What is Irish type? And why does it make digitization more difficult?
The closest analogy that you might be familiar with would be the old Gothic fonts used in printing in German up until the early 20th century. In the case of Irish, the old sean-chló, as it’s called, or the old type that was used, was derived from the manuscripts that Irish was written in before that, and that in turn had roots in medieval handwriting. There’s a some correspondence between the characters in these fonts and what you would see in contemporary Irish, so it’s not as though a completely different system was used. But there are some aspects of the Irish language that don’t correspond directly with a typical Romance language system or English language system, and those sounds are conveyed through characters that aren’t present in typical contemporary Latin-character based alphabets. And so to do that in print, writers in Irish had to make slight adjustments to Latin-alphabet based characters to convey the additional letters needed for Irish. It’s not impossible to train a machine to learn this, but it does take a little more work.
So how do you train computers to read this font?
We have to produce the training data, which is where the extra work comes in. So we’ll look at a page and transcribe it. Once we have about 70 pages transcribed, we can integrate that into an optical character recognition machine learning process, and try to gauge its success in reading pages it hasn’t seen before. What typically happens is that about 2 to 5% of the transcribed pages are held back, and at the end of every cycle the computer will try to adjust its knowledge or ability to recognize the characters by checking against our validation set. The bottom line is we have to do those transcriptions to give it what is called a “ground truth” to work from—otherwise it would have no way of knowing if it was getting the answer right. Printed text recognition is one of the oldest machine learning challenges, so this is a typical process that’s been around quite a while. But it has not been done extensively with this particular font for this language compared to, say, the English language.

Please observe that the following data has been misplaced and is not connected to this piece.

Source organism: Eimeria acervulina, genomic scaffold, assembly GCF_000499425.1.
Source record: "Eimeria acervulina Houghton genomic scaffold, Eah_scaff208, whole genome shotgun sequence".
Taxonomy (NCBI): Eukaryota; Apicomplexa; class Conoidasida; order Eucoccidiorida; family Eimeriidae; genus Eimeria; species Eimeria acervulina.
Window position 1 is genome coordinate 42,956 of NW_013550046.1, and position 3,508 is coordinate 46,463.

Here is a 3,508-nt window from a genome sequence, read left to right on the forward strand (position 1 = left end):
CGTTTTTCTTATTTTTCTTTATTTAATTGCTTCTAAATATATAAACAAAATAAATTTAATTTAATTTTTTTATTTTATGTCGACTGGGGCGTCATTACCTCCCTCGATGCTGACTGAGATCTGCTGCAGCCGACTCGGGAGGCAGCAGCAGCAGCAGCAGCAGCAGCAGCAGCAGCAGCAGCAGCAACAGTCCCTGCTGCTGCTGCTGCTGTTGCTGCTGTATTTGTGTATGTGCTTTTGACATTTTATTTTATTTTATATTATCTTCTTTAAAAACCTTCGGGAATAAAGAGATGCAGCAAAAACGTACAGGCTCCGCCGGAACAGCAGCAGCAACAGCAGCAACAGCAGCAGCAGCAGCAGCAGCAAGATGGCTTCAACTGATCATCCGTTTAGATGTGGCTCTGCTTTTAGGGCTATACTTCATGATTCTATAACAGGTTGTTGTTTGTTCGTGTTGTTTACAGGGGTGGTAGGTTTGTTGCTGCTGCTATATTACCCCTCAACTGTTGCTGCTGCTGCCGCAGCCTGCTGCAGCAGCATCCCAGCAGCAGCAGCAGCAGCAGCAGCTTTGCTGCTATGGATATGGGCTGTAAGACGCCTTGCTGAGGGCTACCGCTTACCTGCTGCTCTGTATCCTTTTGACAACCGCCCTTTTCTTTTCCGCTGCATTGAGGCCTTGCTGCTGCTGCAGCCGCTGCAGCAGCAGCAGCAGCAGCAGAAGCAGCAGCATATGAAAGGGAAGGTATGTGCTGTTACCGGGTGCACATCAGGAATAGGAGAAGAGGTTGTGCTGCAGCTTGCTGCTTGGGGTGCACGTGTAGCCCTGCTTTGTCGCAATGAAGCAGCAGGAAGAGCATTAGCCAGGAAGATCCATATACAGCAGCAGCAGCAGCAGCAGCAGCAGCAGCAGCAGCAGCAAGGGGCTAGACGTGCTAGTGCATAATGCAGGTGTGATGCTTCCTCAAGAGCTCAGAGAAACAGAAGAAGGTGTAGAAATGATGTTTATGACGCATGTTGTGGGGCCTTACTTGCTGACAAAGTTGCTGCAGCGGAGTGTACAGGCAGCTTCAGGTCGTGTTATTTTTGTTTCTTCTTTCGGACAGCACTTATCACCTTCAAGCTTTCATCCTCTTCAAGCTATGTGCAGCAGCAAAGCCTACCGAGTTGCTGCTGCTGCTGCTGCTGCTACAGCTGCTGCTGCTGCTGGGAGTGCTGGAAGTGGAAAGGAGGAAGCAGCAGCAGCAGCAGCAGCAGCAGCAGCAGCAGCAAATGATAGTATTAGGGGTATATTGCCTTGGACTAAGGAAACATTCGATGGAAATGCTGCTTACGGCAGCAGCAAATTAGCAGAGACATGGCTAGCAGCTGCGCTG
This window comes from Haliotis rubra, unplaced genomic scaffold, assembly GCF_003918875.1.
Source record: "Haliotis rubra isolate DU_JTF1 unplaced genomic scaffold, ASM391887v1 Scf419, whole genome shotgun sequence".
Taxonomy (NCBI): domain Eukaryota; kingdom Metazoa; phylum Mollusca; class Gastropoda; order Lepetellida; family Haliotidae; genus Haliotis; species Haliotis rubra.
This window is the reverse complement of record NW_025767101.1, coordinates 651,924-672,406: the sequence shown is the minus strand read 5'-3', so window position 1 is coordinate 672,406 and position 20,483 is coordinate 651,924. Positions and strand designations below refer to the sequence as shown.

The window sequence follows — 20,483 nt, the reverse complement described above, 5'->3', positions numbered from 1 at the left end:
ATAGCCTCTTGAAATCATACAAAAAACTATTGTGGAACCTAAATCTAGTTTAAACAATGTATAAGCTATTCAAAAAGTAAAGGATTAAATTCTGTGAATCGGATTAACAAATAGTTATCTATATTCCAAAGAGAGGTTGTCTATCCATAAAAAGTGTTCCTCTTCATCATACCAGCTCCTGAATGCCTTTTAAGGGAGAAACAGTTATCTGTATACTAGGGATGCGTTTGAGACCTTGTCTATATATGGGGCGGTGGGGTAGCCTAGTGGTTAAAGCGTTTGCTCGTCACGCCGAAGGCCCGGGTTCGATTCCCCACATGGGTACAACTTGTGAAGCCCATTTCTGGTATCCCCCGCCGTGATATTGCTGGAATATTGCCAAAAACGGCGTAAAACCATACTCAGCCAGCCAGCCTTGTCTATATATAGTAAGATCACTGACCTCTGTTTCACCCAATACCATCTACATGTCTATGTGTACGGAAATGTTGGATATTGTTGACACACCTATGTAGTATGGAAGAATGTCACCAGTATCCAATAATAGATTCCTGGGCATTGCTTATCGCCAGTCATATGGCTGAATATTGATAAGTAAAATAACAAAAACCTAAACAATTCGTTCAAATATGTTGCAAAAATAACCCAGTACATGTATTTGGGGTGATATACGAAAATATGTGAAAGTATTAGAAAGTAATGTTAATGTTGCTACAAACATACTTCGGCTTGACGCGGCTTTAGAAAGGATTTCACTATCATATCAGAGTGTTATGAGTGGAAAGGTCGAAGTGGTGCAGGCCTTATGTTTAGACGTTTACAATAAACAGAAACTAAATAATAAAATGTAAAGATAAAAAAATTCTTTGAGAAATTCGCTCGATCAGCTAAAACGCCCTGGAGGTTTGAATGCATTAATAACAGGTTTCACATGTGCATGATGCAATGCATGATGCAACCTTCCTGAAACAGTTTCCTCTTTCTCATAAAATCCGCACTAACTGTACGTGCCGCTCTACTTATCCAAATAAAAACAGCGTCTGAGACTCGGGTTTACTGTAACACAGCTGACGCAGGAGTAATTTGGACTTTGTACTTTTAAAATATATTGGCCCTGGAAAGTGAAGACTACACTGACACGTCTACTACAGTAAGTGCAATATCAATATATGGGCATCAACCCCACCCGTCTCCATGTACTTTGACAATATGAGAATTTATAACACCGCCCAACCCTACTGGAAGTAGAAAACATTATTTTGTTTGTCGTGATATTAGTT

Who will benefit from being able to access the digital, searchable An Gaodhal files, once the project is complete?
There are definitely a few categories of folks who would benefit. On the one hand, here’s a newspaper that gives us a window into the history of the Irish language, Irish song, or Irish folklore. That’s the media history component for academics—we’re trying to understand the history of certain minority language media. And then linguists might want to look up a certain word in Irish and see all the historical contexts in which it appears, which can be more precise than a modern dictionary. But certainly this could also be useful to the general community who might be looking into genealogy, or even the local history of New York City. If you look up an address in New York, and it happens to be mentioned in this newspaper, you get a sense of what was happening at that location, whether that’s a place where a Celtic society met or the address of a person who sent in a snippet of an Irish language poem. And for genealogy, someone could search for a great-grandparent and see if the name comes up, giving a sense of where they were at a given point in time and their touchpoints with the Irish immigrant community..